We’re told nowadays male novelists need to pretend to be women. Or we hear they need at least for readers not to know they are men. (Meaning their first name should not reveal their sex.) Or we’re informed only women can really write women characters women will read.
The reverse can also be the case. The best-known attempt to mask the sex of an author in recent years was when it became “J.K.” rather than “Joanne” Rowling. Her publisher feared boys might not read the books if they knew a woman had written them.
However, she became so famous and in that fame it naturally also became common knowledge she was a woman, that it’s hard to know how large a part the “J.K.” played, but as it turned out her boy wizard tales may have been read by a slightly higher percentage of boys than girls. For example, one study found 57 percent of boys and 51 percent of girls said they’d read Harry Potter. Yet given the gazillion number of books she sold, she’d have sold roughly only half a gazillion if they’d been read either mostly by girls or mostly by boys. Looking again at those numbers too, if you think about it she actually did pretty well with “gender balance.”
But that’s kids. Early on, knowing I wasn’t writing “World War Whatever,” or a wizard tale, or a vampire book, but a fictionalized historical romance travel memoir, I “listened” to articles like that Guardian piece. I decided to use my initials “R. J.” rather than “Robert.” I figured it would be prudent to play down whether I was a male or a female. After all, why not?
But when Passports appeared, I decided not to try to “hide” behind the initials. I decided my novels (I knew there would be more) are my novels as they are: they have both major males and major females. So, here on social media, I made it plain from the outset: I’m a man. (I use the “R.J.” now for publishing consistency.)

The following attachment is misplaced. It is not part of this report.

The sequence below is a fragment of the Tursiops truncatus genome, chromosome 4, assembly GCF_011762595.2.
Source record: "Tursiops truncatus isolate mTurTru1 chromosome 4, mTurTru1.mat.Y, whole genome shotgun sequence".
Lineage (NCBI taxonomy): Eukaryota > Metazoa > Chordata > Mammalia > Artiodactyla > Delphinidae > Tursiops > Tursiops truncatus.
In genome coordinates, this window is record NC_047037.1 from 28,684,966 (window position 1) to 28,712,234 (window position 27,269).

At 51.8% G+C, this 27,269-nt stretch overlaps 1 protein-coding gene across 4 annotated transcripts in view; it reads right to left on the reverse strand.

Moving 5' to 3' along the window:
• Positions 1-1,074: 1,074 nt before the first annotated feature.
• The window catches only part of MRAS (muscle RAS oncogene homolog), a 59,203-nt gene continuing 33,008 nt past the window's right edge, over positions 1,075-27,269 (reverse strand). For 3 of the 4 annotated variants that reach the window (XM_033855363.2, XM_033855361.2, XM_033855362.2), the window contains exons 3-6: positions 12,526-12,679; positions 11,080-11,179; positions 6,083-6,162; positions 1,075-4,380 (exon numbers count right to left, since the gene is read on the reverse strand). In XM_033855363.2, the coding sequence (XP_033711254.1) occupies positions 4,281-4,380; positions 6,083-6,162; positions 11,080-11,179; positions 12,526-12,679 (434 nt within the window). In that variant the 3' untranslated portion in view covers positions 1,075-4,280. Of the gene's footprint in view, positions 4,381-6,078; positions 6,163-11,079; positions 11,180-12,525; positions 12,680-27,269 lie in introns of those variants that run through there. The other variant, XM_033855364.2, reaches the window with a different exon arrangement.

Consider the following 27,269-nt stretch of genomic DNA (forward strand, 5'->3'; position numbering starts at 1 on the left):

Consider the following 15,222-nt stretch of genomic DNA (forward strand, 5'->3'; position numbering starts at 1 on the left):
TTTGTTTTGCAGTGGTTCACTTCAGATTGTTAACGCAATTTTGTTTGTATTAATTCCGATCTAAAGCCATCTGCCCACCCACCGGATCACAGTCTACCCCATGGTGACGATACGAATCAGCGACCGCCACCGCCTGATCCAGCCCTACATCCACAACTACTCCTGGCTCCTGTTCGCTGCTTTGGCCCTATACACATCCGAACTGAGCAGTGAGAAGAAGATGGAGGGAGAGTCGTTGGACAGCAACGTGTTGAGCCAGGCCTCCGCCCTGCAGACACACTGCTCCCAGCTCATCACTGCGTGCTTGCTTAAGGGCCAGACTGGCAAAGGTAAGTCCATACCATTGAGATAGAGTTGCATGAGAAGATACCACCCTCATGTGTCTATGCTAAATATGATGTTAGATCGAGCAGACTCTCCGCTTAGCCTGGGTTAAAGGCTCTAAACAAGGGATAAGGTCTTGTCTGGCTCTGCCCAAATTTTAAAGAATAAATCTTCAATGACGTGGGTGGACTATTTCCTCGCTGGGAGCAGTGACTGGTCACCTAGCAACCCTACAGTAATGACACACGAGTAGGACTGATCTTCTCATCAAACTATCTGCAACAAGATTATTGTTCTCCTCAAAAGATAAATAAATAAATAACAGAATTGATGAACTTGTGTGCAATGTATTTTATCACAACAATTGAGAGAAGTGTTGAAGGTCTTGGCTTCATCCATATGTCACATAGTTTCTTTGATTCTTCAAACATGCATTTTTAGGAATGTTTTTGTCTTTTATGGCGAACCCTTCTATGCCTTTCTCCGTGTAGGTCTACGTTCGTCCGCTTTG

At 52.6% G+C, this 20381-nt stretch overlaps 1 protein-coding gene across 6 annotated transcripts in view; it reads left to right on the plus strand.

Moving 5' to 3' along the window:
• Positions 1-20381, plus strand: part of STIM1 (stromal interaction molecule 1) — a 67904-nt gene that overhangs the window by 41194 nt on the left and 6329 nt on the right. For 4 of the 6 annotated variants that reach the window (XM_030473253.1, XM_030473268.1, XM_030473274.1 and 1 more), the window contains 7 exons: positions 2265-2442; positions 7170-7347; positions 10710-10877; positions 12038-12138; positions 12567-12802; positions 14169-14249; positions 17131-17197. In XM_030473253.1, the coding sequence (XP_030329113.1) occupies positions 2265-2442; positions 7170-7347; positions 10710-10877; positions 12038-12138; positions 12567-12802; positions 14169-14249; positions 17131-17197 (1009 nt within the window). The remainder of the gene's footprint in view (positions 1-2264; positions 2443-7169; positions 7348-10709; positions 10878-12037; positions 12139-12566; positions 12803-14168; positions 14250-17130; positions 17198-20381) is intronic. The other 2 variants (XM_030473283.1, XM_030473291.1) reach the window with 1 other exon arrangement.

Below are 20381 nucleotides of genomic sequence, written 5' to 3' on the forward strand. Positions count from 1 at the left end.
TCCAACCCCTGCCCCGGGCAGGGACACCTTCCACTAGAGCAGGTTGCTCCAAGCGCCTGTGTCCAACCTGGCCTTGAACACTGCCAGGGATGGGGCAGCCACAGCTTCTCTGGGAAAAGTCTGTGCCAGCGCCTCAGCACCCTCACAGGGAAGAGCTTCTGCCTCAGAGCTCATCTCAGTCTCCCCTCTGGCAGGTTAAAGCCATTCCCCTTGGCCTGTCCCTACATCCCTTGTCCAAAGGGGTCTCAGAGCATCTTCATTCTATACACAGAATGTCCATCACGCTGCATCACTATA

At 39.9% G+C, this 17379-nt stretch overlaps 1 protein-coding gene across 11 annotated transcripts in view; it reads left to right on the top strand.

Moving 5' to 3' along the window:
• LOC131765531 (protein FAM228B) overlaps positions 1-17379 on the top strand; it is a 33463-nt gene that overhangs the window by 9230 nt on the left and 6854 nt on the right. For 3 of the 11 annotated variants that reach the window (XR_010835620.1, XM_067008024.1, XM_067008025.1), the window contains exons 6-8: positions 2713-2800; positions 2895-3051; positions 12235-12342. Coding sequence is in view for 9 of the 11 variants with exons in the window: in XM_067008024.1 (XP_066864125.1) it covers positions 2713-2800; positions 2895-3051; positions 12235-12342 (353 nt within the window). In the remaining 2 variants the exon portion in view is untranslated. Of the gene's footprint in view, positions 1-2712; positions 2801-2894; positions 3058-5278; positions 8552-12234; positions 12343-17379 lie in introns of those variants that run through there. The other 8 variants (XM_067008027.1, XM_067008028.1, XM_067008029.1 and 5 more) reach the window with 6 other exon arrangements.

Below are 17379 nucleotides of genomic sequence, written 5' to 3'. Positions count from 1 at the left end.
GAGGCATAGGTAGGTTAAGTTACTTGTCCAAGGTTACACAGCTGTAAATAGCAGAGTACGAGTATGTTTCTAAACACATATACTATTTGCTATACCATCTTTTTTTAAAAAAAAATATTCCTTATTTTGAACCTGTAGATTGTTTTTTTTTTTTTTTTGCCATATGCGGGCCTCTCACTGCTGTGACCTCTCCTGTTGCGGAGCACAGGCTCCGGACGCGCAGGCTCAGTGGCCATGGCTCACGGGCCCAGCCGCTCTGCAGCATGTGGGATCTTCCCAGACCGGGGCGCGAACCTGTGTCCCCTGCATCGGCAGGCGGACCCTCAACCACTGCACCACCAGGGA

I have no breakdown on my readers by their sex. Over time I have learned anecdotally that, yes, quite of few of those who read my novels are women. But some readers are men too.
On one male author’s decision, that Guardian article also notes:
A Goodreads survey from 2014 suggests the instinct to mask his gender is a right one. It found, for example, that women are predominantly read by women – 80% of a new female author’s audience is likely to be female.
And that seems to bulldoze my position. However, it is worth bearing in mind that the “novel-reading” audience is overwhelmingly female to begin with. So saying women read women authors is hardly a shocker given most readers are women.
If women are reading my novels and know I’m a man, I feel I must be doing okay anyhow. Moreover to assert that being a man, and it being known I’m a man, I couldn’t write a fictionalized memoir that includes the fictionalized women who are central to the basis of the tale? That’s ludicrous.
Readers are a lot smarter than “the powers that be” give them credit for. Trying to “hide” an author’s sex ultimately leaves us nowhere anyway. For unless it’s a wholly “segregated” tale, in every story it’s inevitable a male author must write women characters and a female author must write men.
Or should J.K. Rowling not have written, say, “Dumbledore,” because he was a male character and she’s a woman?
In the end, we’re all humans anyway.
Have a good Tuesday, wherever you are in the world. 🙂